In The World We Have (2008), Thay spoke to us with some urgency about the Bells of Mindfulness – the floods, droughts, sea level rise – that have been happening all over the planet, trying to wake us up from our sleep-walking. His language about the danger to civilization from our rapidly changing climate, due to human-activity, was unvarnished and direct, and yet he instructed us that “we don’t have to sink into despair about global warming, we can act.” The next year, 2009, The Buddhist Declaration on Climate Change: The Time To Act Is Now, was written. For certain, the clock measuring our society’s response had started much earlier, and even then we were already late as a global community in acting to protect the future.
Now, nine years later, even as a new White House Administration in the US wobbles over President Obama’s 2015 commitment to the Paris Climate Accord, we ask ourselves, “What can we do? How do we act? How do we as OI Members respond within the framework of our 14 Mindfulness Trainings?” The short answer may best be, “we act in a way that is true to our own hearts,” that is, a way that fits who we are and what we can contribute. Some of us will work to bring a Mindful Presence to the Climate Mobilizations, some will create and mail “Love Letters” as Thay taught us, and others will re-energize their own person commitments via our Earth Peace Treaty. Some of us will do all of this.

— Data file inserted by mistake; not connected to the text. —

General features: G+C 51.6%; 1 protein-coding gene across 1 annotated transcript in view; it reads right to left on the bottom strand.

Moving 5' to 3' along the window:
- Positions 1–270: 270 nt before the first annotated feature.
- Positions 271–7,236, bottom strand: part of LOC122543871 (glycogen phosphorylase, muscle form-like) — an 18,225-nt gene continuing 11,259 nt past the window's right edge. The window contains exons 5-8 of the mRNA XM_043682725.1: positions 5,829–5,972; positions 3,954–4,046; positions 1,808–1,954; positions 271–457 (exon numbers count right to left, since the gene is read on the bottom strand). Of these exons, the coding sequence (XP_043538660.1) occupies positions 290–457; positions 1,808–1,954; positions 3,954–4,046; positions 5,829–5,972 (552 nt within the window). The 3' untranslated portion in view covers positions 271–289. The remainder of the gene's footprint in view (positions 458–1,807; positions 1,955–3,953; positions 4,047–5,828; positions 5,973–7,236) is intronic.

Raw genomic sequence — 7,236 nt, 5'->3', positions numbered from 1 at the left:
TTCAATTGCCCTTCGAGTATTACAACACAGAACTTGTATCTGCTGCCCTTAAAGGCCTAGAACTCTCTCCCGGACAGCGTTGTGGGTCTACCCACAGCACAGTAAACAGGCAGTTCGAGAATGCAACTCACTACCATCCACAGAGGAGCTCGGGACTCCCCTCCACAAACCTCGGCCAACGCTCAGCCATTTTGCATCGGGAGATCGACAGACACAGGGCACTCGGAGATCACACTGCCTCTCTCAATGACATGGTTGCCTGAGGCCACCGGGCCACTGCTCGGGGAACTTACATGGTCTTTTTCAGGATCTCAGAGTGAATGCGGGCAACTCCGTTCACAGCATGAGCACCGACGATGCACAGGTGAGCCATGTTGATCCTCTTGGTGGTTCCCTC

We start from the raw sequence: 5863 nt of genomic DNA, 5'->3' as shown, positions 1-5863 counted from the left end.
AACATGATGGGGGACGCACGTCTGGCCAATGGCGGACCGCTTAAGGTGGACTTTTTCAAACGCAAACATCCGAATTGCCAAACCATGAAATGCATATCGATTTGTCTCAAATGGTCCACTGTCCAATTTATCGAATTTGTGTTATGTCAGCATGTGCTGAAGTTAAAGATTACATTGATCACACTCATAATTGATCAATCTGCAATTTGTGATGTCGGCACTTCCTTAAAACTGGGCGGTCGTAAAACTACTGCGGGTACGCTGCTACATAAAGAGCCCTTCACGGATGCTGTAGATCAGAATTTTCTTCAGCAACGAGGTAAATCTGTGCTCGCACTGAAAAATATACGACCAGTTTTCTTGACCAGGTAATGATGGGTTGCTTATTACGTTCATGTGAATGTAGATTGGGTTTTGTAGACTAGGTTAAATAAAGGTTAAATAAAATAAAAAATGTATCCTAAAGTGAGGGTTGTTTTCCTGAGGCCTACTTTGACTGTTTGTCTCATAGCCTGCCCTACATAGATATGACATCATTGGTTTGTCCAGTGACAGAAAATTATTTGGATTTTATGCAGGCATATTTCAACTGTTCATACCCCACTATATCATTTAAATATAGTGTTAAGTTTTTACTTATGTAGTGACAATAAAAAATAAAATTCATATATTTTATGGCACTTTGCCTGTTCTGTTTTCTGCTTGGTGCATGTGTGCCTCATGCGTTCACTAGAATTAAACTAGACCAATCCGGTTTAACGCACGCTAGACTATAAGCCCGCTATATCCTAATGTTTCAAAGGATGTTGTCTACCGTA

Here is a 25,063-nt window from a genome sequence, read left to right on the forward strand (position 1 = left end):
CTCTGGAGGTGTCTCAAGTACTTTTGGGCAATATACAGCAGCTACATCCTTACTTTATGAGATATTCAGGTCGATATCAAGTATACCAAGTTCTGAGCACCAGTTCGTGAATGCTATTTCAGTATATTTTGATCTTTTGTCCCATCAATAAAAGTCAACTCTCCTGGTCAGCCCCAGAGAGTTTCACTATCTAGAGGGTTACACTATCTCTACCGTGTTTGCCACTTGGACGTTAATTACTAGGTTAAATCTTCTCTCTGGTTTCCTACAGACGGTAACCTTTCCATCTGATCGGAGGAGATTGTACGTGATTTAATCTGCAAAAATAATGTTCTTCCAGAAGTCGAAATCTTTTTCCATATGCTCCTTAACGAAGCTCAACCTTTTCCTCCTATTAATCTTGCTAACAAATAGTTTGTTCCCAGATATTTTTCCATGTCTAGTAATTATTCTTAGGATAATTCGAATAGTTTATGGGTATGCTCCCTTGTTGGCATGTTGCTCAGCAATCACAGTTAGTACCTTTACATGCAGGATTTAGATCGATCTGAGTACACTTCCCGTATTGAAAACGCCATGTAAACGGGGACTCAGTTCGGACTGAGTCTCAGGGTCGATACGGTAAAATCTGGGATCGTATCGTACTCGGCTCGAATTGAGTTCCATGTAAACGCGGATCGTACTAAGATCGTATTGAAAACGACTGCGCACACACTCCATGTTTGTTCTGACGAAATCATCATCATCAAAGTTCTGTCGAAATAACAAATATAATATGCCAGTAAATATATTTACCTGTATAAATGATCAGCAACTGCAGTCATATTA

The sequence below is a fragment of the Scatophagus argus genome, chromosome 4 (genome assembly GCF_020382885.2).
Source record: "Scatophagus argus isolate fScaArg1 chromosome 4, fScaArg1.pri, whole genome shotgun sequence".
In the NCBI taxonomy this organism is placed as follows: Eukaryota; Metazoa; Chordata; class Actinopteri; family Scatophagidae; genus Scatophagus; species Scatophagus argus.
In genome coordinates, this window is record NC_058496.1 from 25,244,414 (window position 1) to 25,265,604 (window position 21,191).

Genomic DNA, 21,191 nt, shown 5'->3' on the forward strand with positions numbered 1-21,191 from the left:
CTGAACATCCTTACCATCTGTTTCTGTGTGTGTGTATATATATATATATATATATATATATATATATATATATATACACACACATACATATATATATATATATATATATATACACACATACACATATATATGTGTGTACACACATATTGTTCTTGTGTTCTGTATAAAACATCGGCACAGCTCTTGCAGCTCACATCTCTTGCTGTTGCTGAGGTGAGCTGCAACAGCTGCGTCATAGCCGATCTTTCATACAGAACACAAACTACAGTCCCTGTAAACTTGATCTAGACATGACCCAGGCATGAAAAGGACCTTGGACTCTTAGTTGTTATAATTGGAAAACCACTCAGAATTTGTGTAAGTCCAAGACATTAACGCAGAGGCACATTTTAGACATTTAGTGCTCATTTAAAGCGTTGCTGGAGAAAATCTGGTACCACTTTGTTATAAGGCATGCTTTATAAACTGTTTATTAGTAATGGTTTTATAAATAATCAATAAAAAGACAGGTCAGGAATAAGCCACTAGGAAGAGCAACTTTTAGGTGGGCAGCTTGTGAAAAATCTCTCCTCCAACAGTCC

Most importantly, as ordained members of the Order of Interbeing, we can reflect deeply on Interbeing itself, on how we are all related regardless of race, nationality, location, gender identity, or even species. Looking deeply we see that we may need to get outside our comfort zones, and remember that our practice is not just for ourselves, but for all. As Thay has said, “We are here to awaken from our illusion of separateness. We are imprisoned in our small selves, thinking only of having some comfortable conditions for this small self, while we destroy our large self. If we want to change the situation, we must begin by being our true selves. To be our true selves means we have to be the forest, the river, the ozone layer.” May it be so.
For Tomorrow’s Children of All Species,
George Hoguet/True Precious Smile. earthholder.org